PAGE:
Crépuscule au Lac Ogwen -
Hwyrddydd ger Llyn Ogwen -
Ogwen at Twilight
Born in Liège, composer, organist and academic, Joseph Jongen was a major figure in the musical life of Belgium during the first half of the twentieth century. Generally thought of as a post-Romantic Impressionist, Jongen composed prolifically throughout his life, from his first acknowledged composition in 1892 to his last in 1944.
From 1914-1918, along with 21,000 other refugees from the German invasion of Belgium, Jongen and his family found a home in England, first in London, and then from April 1916, in Bournemouth. Late September 1916 saw them spend a few days holiday in North Wales, near Bethesda, when Jongen visited the lake which was to inspire his piano piece Crépuscule au Lac Ogwen (op 52). The manuscript is dated 30 September 1916.
The style of Jongen's music in this period of exile has been described as 'painting with sonority', and writing in 1917, he described his own music as 'an idealistic or imaginative impression'. Similar techniques to those used by Debussy permeate his music at this time. Parallel chords, symmetrical figurations and octave doublings, and the use of his favourite G minor signature - used for the Aeolian mode rather than the true minor mode or key - imbue the Crépuscule au Lac Ogwen with a very personal colour.
Ancient Welsh folk tales link Lake Ogwen with King Arthur, and legend has it that this lake was the final resting place of his sword, Excalibur. As Arthur lay dying after the fateful battle of Camlan, he exhorted Sir Bedivere to return Excalibur to the lake from which it had come. After lying twice to Arthur, Belvidere eventually threw the magical sword far out into the lake, whereupon the hand of the Lady of the Lake appeared above the surface, grasping the sword and taking it with her to its final resting place, deep beneath the waters of Lake Ogwen. Bedivere is said to have been buried on nearby Mount Tryfan.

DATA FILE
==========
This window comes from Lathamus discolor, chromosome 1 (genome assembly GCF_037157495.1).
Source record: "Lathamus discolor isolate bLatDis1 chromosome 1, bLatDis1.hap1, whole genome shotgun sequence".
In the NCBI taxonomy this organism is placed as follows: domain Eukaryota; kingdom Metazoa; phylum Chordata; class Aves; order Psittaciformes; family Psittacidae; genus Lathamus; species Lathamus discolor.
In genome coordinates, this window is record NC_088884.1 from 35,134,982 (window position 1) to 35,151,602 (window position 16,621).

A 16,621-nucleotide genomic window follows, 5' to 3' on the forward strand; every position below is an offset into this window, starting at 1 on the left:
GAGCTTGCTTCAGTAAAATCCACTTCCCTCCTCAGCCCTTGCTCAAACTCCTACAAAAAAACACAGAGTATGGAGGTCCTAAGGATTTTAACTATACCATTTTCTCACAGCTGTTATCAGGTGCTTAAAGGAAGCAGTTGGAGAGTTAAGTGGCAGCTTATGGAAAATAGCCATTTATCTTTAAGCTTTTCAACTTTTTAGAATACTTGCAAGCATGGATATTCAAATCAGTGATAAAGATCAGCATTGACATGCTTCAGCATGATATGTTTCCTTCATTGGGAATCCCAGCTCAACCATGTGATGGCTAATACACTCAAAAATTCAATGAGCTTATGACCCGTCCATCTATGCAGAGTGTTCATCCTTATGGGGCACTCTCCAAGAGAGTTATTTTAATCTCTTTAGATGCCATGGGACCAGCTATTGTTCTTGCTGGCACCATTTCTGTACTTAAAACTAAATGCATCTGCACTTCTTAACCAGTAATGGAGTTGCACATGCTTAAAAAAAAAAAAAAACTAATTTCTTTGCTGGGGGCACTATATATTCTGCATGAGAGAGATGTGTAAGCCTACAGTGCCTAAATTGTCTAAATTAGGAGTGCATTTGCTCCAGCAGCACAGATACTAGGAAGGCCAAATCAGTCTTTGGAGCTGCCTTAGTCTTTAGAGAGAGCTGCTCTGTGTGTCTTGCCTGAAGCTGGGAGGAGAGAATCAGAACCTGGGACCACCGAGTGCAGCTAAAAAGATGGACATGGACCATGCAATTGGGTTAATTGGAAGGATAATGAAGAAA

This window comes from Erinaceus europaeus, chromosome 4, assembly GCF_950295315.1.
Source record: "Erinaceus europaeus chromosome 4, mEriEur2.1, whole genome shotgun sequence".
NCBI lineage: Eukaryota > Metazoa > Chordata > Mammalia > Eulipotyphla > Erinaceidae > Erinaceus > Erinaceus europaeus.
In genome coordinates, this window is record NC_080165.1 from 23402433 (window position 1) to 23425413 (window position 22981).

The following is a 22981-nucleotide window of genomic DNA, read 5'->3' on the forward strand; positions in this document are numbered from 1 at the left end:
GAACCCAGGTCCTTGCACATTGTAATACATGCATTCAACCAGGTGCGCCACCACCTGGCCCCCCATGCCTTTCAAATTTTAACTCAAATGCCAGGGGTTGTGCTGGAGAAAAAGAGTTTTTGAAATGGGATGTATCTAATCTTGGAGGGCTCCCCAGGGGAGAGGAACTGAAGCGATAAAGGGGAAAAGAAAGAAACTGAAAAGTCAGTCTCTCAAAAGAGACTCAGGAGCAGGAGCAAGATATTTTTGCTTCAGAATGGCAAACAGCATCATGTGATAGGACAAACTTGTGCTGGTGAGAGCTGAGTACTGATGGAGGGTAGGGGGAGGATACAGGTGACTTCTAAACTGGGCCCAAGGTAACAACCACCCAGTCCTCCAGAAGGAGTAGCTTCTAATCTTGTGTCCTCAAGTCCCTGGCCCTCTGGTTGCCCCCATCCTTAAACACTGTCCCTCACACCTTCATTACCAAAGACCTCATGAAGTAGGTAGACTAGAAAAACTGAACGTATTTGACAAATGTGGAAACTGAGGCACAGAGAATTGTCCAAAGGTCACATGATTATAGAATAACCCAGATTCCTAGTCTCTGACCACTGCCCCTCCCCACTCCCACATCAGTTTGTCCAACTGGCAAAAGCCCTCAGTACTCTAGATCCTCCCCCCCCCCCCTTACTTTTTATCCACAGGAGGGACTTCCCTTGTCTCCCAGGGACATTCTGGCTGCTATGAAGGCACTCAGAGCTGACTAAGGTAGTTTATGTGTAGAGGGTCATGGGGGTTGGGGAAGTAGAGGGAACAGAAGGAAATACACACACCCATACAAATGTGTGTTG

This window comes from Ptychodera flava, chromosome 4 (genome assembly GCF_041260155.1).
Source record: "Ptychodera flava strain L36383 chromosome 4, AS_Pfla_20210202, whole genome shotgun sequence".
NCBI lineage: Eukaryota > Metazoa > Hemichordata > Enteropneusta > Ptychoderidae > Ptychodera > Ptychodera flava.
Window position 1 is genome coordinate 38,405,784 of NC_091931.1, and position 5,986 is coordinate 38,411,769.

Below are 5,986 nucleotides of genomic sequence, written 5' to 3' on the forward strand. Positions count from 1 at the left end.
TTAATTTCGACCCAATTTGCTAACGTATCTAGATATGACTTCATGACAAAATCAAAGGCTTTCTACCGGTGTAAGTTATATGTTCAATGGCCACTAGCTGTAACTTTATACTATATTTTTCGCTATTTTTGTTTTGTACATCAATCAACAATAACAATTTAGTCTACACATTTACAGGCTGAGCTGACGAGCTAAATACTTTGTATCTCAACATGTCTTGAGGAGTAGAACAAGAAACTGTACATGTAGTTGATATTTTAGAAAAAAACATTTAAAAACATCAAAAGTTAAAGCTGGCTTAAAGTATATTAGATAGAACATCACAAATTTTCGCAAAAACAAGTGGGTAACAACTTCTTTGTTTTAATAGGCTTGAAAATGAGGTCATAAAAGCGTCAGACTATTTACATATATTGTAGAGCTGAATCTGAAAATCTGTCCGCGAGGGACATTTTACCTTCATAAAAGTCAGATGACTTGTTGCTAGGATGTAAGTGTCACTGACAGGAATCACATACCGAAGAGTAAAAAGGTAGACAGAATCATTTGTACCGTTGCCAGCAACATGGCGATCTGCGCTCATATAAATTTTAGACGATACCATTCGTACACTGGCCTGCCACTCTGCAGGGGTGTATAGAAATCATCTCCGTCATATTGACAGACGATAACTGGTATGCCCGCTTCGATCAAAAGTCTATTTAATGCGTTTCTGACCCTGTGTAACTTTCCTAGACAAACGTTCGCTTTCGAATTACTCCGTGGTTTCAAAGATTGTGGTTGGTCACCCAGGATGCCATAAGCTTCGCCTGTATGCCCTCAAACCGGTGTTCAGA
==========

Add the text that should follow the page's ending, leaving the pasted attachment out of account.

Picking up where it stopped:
The cover image 'Lake Ogwen' by Rory Trappe was captured on 25 August 2011. Crépuscule au Lac Ogwen- Impression(op 52) (1916) is transcribed for the harp by Ann Griffiths.
Jongen's original harp compositions include the Danse Lente for flute and harp (op 56), the Concert à Cinq (op 72), premiered in 1928 by the Quintette de Paris with Pierre Jamet as harpist, the elegant Valse for solo harp (op 73), and the Deux Pièces en Trio (op 80). Later works for the harp include a Quintet for harp and strings (1932), and finally a Ballade for solo harp (1943) and a Concerto (1944).